So how much back-of-house space is even necessary? One design and engineer consultant who worked on Phase 1 asked us, “Why do you need lighting storage at every station? Why can’t the hydraulic guy and track guy share a room?” We were told that each user group needs its own room because each user group bears responsibility for cleaning and maintaining its own room; thus, how would those responsibilities be distributed if multiple groups shared a room?
Anyone who’s ever lived with roommates or supervised a group of children can sympathize with the concern here. At the same time, these are solvable problems. When excavation costs are running between $3,460 (for the 96th Street station) and $5,579 (for the 72nd Street station) per cubic meter, building extra-large spaces purely to avoid the need for a chore wheel is a very dubious cost-benefit proposition.
What should have happened here is that then-Governor Andrew Cuomo should have said “no.” No to the desire for extra space, and no to the idea of unnecessary deep mining of stations.
Of course if you give people who aren’t paying the bill the choice of a bigger station or a smaller one, they will opt for bigger, and if you give them the choice of a less or more disruptive construction method, they will choose the less disruptive one. But the costs involved in these choices were extremely high, and the benefits relatively minor. There are many defects in the way the US builds infrastructure, but this is a very expensive one that stems from a relatively simple failure of leadership.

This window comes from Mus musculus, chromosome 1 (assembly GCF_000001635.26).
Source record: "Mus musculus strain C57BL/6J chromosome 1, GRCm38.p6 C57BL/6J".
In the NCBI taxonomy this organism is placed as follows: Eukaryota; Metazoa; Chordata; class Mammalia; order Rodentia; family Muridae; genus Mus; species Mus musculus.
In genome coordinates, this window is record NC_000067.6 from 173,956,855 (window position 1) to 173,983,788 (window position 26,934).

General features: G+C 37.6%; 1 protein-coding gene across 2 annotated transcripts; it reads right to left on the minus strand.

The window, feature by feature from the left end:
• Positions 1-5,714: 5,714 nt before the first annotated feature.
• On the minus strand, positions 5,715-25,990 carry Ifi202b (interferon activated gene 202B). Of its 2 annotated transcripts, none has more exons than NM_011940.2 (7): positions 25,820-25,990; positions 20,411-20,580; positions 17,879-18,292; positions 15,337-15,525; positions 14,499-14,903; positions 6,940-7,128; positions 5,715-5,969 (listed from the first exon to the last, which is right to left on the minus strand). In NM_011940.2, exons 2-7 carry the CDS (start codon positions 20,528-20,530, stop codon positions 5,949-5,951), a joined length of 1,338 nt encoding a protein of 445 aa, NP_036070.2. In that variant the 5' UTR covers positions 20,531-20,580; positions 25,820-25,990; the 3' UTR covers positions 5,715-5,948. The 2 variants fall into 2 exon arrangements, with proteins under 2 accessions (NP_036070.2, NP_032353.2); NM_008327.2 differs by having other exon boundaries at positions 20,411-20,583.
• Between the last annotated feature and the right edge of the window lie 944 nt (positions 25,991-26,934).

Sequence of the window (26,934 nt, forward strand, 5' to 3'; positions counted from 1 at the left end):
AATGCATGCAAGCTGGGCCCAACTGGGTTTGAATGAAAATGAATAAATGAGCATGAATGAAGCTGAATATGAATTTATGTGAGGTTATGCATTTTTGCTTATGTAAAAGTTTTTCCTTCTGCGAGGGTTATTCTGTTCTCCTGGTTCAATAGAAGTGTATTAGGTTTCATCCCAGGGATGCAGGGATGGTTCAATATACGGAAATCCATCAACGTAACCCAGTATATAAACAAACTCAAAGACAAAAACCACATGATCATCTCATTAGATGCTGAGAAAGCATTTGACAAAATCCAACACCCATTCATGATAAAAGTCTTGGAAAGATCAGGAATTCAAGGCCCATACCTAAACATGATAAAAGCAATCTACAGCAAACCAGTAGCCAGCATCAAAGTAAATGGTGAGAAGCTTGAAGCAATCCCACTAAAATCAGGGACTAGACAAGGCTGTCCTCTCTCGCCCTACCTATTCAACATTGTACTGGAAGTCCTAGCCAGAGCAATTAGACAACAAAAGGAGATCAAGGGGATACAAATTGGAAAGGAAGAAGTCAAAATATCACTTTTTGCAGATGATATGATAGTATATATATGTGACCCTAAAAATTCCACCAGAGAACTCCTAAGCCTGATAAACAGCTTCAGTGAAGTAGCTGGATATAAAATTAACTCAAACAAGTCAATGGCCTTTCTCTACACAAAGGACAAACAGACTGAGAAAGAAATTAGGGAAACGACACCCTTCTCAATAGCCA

Why would any political leader ever say no in a situation like this? Well, sometimes doing the right thing is its own reward. And in this case, the bonus is that you can get more useful infrastructure. Despite the exorbitant price, the cost-benefit analysis on the Second Avenue subway comes out pretty good, simply because the neighborhood is so dense that even a very short, very expensive train line generates a lot of ridership. But if the MTA had used reasonable station construction methods, they could have afforded a longer line, with dramatically larger benefits to the city.
The puzzle of America’s exorbitant infrastructure costs remains fascinating, and it’s part of an even more fascinating puzzle of declining productivity in the construction sector overall. But there are easy parts of even hard problems. All of which is to say: Maybe America can’t quite figure out a realistic and efficient way to build great public infrastructure. But it can, and should, build smaller train stations.
More From Bloomberg Opinion:
• Want More Infrastructure? Make It Cheaper to Build: Justin Fox
• There’s a Better Way to Pay for Infrastructure: The Editors
• The US Has Forgotten How to Do Infrastructure: Noah Smith
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Matthew Yglesias is a columnist for Bloomberg Opinion. A co-founder of and former columnist for Vox, he writes the Slow Boring blog and newsletter. He is author, most recently, of “One Billion Americans.”